The company’s acceptable use policy isn’t enough to cover employee-owned devices, lawyer Lou Milrad writes
Overheard recently at a BYOD symposium: “We’ve now gone from mainframe computers to desktops and on to the coffee shop.” This says it all.
While workplace access through previously furnished corporate devices may well be covered under the organization’s earlier articulated Acceptable Use Policy (AUP), the array of mobile devices that are being independently adopted by employees that enjoy access privilege or capability (whether authorized or not) that is augmenting a host of IT-related governance and liability concerns, particularly, those relating to privacy and security breaches. Understandably, these threats remain top of mind, recognizing that there is organizational responsibility for maintaining (i) the non-disclosure of “personal information” as mandated under the applicable federal and provincial privacy legislation (that covers all of the organization’s employees, customers, suppliers), in addition to (ii) strict protection of the soft assets of the organization, namely its commercially sensitive and valuable business information and associated intellectual property.
A further complication is the potential use by employees, on both sides of the firewall, of cloud-based personal e-mail services such as Gmail or Yahoo, as well as their personal postings through a variety of social media sites such as Facebook and LinkedIn.
We’re now witnessing personal emails coming into corporate servers through services that include AOL, Gmail or Yahoo. Information, in the nature of organizational assets, is now transforming from the workplace to Cloud. Corporate emails are leaving the enterprise through BYOD users forwarding them onto their own personal accounts.
In an effort to reduce security risks, organizations are beginning to focus on creating BYOD policies that will both support and protect mobile devices. Hence, the necessity to create a BYOD program that introduces a phased rollout for “empowered” workers. As prerequisites to any such program and as a first consideration, there is an absolute need to define the necessary MDM and the required mobile security tools, together with a well-considered and articulated BYOD policy.
Given the number of considerations, the BYOD policy should be developed prior to committing to any technology and should start off by reviewing any previously existing Acceptable Use Policy (AUP) with a view to updating, enhancing, or replacing that policy or integrating that policy with the BYOD one.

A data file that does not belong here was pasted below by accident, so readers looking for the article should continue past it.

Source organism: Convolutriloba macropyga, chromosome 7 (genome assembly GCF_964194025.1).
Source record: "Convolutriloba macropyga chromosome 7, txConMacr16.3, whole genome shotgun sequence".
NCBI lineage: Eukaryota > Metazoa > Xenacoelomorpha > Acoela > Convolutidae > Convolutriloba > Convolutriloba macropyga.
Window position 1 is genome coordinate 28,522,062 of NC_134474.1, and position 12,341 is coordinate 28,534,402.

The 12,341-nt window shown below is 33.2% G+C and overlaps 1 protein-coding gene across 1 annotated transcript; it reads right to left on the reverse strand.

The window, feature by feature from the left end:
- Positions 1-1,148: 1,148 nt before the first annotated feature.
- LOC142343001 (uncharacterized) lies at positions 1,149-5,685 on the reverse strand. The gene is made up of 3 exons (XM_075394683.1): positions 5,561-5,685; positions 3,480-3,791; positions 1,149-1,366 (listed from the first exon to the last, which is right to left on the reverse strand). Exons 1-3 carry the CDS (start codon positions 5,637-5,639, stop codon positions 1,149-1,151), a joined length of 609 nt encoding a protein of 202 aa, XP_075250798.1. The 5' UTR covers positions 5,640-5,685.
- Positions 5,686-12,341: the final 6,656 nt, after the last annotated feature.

While not necessarily applicable in all instances, there are a variety of legal issues requiring attention as part of the overall policy, and for this reason, organizations need to include their in-house lawyer or legal department, or external counsel, in the preparation and/or revitalization of a previously enforced policy.
Start the process by requesting copies of what BYOD policies or structures might already be in place with colleague organizations and don’t be surprised if portions are redacted by those that are willing to share – also recognize that there may be some hesitancy in sharing given that the policy itself might be designated as “internally confidential”.
In starting, it is important to bear in mind that the BYOD policy will need to be well balanced and be void of any unauthorized monitoring techniques, or sanctions that are considered invasive, or disproportional prohibitions. Otherwise, there’s a real possibility that any evidence gathered in support of the policy, might well be excluded in court.
The following (not in any particular order of priority) are the key legal risk issues that need to be considered as part of your organization’s strategy in developing and implementing the policy:
1. General Duty of Care under our Legal System
In drafting the BYOD policy, we must remain mindful of the fact that our legal system recognizes that every person and every entity, whether public or private, has a general duty of care. Early implementation of a best practices approach, that embraces appropriate employee education and training may well preclude your organization from third party liability, financial or otherwise, arising through employees’ or consultants’ personal failure to comply with all applicable regulatory, privacy, IPR and confidentiality obligations. In addition, carefully drafted liability disclaimers can to a certain extent reduce general liability. The BYOD strategy and resulting policy should always reflect a keen observance of this general duty of care.